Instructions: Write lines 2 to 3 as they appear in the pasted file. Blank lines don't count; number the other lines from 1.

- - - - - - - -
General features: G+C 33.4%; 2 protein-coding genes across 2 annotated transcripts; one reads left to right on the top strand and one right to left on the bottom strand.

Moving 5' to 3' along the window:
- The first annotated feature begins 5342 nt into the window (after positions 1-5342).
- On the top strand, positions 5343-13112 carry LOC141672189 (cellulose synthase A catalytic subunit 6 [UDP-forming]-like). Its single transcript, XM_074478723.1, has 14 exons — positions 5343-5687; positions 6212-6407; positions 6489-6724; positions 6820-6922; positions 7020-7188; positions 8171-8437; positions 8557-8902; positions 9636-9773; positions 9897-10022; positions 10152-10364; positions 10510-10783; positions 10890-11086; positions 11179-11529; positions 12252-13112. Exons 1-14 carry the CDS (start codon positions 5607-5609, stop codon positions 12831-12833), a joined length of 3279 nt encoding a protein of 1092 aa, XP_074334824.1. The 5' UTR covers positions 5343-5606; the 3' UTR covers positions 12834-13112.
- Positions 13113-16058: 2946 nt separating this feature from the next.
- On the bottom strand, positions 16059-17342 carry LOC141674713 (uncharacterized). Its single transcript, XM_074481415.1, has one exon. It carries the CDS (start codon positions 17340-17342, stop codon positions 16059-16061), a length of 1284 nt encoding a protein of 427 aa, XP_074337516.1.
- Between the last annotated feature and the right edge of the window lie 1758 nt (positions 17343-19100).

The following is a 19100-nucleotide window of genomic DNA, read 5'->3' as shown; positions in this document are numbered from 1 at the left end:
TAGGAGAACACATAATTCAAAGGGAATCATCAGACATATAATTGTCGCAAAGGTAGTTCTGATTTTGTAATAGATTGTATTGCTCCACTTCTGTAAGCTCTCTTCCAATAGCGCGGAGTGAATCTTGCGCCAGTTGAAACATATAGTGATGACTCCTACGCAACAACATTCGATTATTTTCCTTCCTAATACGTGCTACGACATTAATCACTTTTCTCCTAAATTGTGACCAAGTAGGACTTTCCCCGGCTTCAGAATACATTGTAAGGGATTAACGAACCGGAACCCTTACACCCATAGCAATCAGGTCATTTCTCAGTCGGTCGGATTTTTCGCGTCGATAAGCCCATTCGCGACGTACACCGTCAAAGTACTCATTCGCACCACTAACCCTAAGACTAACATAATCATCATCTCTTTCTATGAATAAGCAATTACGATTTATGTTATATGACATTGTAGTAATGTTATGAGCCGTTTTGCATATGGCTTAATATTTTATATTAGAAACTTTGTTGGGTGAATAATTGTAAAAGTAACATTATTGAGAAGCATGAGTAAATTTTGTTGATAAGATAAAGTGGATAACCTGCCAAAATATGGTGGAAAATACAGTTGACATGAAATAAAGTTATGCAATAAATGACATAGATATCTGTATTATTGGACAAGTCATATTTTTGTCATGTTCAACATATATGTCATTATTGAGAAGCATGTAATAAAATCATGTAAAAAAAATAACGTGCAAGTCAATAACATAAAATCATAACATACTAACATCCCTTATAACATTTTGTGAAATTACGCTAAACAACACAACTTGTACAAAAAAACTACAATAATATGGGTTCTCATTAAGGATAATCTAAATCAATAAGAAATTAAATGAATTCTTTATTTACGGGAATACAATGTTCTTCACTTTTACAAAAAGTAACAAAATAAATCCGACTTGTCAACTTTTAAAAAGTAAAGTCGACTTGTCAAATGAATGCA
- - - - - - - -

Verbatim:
Moving 5' to 3' along the window:
- The first annotated feature begins 5342 nt into the window (after positions 1-5342).